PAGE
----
Following on our earlier report today, covering 100's of electronic voting machines in Philadelphia which failed to start up this morning for Pennsylvania's primary election, we now have a similar report from the other side of the state.
100's of machines in Allegheny County, where Pittsburgh is located, also failed to work correctly today. If we're able to remember correctly (since the story doesn't name any voting machine company names), Allegheny County finally settled on voting machines made by ES&S, after they abandoned hopes of going with Diebold when their machines were found to be hackable, and then later found machines from Sequoia Voting Systems --- who they'd planned to use instead --- were discovered to be similarly hackable.
ES&S eventually won the prize, just weeks before today's primary --- we warned about going with a new system with so little time to prepare, but did they listen? --- yet appear to have lost the day for PA voters, according to this report from Pittsburgh's Post-Gazette...
Allegheny County Chief Executive Dan Onorato today said 120 machines wouldn't produce "zero-count" printouts to start the day confirming there were no votes registered in the machines.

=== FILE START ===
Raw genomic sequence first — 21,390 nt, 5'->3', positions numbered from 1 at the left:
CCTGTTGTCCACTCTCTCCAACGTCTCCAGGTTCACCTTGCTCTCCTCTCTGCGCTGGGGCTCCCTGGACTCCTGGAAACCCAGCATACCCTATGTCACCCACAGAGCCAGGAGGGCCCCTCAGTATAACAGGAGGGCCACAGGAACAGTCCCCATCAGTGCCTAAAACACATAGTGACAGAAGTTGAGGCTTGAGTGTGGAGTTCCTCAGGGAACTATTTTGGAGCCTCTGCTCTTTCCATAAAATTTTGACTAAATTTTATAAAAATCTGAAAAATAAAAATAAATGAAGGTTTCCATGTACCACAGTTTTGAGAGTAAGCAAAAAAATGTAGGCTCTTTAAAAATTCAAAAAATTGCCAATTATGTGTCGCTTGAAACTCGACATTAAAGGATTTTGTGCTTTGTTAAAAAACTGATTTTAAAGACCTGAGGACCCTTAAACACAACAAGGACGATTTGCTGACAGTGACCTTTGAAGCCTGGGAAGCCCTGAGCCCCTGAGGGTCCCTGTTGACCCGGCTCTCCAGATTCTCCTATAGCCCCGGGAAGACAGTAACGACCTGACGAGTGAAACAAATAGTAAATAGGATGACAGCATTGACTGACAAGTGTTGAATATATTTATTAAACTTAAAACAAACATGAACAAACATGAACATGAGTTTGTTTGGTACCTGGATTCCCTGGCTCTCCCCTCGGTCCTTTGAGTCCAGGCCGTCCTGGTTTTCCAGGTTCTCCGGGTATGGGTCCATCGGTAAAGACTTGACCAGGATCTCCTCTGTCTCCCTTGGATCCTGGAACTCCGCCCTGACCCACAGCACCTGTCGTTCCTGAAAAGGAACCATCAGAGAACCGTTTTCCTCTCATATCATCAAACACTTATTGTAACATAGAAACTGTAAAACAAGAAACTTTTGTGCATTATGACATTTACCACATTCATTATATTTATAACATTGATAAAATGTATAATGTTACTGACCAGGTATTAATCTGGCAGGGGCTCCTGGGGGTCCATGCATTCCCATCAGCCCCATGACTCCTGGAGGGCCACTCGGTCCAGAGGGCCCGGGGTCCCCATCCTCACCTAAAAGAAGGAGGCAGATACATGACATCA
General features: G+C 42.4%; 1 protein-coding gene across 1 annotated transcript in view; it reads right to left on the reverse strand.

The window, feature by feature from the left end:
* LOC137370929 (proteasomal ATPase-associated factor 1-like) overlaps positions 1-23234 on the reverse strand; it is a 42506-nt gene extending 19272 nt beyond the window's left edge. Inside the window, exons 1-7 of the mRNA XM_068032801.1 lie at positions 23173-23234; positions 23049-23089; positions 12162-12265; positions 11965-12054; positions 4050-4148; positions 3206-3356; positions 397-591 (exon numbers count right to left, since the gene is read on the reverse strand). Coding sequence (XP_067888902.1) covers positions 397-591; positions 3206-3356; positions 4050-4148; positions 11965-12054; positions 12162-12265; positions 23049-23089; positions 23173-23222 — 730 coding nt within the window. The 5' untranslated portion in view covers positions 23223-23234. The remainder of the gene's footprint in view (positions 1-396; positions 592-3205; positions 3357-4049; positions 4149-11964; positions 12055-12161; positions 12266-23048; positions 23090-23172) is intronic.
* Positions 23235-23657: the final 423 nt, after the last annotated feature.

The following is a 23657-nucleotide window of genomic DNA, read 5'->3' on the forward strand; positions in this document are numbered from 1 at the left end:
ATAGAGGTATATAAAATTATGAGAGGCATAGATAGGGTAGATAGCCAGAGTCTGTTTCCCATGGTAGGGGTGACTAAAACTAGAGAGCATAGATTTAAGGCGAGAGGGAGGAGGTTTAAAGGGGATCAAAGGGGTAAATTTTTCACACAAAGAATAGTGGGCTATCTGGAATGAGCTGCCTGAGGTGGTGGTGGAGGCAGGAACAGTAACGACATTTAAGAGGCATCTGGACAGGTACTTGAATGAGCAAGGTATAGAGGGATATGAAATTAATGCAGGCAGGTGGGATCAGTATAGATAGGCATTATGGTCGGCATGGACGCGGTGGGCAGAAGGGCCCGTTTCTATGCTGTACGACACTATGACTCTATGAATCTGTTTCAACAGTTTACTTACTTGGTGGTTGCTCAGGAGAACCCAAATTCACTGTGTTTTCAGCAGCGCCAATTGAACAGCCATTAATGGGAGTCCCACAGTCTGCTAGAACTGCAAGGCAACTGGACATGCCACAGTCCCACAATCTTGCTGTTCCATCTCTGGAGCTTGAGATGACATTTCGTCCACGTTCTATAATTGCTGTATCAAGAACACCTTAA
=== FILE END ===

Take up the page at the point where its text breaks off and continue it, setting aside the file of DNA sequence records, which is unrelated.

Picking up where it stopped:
Mr. Onorato said the elections bureau got 400 calls to start the day. By 11 a.m., there were still more than 20 polling places with problems.
There are more than 2,600 of the new machines spread over 1,314 precincts.
Mr. Onorato also said nine machines had their screens cracked during transit to the polling places.
Surrounding counties also were reporting problems with the zero-count printouts.
Larry Spahr said 20 or 25 of Washington County's 185 precincts reported problems. Mr. Spahr is director of elections.
More details on the failures in the Post-Gazette's story. Amongst those details, apparently Sen. Rick Santorum (R-PA) was locked out of his polling place when an election worker failed to show up to open it this morning.